Former Maid Francia Marquez Elected Colombia's First Black Vice President
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Former Maid Francia Marquez Elected Colombia’s First Black Vice President

(Image: Yahoo News)

The South American country of Colombia made history on Sunday by electing its first Black (and leftist) vice president.

Francia Marquez, a single mother and former maid,. Her running mate, leftist Gustavo Petro, a former guerrilla ,defeated a real estate millionaire in a runoff victory that marked the end of Columbia being governed by conservatives or moderates, France 24 reported.

“This will be a government for those with calluses on their hands,” Marquez said while celebrating the election results.

“We are here to promote social justice and to help women eradicate the patriarchy.”

Marquez and Petro won 50.4% of the vote in Sunday’s election, Reuters reported. She touched on the groundbreaking election and what the victor means for the country.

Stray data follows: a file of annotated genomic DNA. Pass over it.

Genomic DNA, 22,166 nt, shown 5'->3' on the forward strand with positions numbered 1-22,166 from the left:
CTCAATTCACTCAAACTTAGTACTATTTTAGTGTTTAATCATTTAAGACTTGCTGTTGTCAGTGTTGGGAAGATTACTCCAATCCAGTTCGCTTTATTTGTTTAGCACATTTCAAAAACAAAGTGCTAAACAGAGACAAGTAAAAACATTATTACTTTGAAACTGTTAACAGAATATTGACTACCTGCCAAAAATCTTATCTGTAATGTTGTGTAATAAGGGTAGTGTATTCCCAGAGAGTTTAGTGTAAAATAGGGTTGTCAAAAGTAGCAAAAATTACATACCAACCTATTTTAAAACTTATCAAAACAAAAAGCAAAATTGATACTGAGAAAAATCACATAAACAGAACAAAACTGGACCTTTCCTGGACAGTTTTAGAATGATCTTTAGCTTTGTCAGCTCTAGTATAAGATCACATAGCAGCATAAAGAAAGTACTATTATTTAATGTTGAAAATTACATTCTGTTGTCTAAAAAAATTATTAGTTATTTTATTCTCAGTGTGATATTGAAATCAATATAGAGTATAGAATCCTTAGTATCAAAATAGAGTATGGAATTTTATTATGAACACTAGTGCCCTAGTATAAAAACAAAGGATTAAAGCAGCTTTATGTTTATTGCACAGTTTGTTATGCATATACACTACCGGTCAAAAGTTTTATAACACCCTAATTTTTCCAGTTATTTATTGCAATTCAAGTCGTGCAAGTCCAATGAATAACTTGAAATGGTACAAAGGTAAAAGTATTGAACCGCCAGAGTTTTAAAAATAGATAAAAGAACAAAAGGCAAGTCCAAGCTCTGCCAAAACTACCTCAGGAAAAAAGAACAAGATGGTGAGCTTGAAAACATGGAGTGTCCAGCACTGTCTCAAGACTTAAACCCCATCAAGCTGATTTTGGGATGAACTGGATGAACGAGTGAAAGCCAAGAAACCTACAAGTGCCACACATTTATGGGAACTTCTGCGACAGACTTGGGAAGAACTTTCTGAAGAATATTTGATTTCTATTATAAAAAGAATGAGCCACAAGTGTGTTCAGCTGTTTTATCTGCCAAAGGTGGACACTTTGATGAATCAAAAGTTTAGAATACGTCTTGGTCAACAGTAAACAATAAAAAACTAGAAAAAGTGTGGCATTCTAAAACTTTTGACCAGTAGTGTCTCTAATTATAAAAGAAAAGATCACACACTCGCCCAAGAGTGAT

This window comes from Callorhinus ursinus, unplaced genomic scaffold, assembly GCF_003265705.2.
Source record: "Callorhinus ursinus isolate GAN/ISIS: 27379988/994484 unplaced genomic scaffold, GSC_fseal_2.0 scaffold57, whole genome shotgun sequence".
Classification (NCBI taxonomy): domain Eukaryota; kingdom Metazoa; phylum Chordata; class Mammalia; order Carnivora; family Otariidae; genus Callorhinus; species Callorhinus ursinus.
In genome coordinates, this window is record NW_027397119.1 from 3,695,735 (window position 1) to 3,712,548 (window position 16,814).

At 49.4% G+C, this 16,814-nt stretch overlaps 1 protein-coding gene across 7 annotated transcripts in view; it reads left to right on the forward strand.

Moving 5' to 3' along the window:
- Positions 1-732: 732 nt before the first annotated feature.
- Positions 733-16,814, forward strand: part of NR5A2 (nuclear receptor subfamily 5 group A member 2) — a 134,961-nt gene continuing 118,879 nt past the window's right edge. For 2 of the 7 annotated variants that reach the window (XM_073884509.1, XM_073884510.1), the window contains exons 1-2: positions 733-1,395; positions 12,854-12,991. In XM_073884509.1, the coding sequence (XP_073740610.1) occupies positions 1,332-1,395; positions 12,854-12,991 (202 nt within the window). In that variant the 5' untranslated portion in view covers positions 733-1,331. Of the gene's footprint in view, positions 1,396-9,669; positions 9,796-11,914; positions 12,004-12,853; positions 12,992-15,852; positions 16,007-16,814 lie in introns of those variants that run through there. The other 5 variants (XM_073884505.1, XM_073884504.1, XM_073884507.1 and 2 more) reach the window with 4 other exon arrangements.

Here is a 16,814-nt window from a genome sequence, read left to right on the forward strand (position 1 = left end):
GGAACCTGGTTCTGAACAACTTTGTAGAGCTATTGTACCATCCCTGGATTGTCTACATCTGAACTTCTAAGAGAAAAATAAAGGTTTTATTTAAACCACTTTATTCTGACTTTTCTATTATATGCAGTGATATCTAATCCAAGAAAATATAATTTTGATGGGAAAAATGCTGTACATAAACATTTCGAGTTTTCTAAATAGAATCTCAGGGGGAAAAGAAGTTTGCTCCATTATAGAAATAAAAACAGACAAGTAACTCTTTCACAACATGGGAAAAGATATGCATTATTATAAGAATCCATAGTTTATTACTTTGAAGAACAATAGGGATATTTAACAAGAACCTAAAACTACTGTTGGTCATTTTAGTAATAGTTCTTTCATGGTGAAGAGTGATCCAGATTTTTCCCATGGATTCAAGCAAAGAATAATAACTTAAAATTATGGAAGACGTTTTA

“After 214 years we have achieved a government of the people, a popular government, a government of people with calloused hands … the government of the nobodies of Colombia,” she said.

Marquez donned brightly colored Afro-Colombian garments paired with big jewelry on the campaign trail. She boasted of plans to end inequality against marginalized communities. As an environmental activist from the remote village of La Toma, Marquez had already been working to combat projects that disrupt the country’s ecosystem.

As a politician and activist, Marquez has faced countless death threats while becoming a respected spokesperson for Black Colombians and other underrepresented communities, NBC News reported. In her new role, Marquez is expected to receive a mandate to work on gender issues and policies affecting the nation’s Afro-Colombian population.

“She’s completely different than any other person that’s ever had a vice presidency in Colombia,” said Gimena Sanchez, the Andes director for the human rights group Washington Office on Latin America.

“She comes from a rural area, she comes from the perspective of a Campesino woman and from the perspective of areas of Colombia that have been affected by armed conflict for many years. Most politicians in Colombia who have held the presidency have not lived in the way she has,” Sanchez added.


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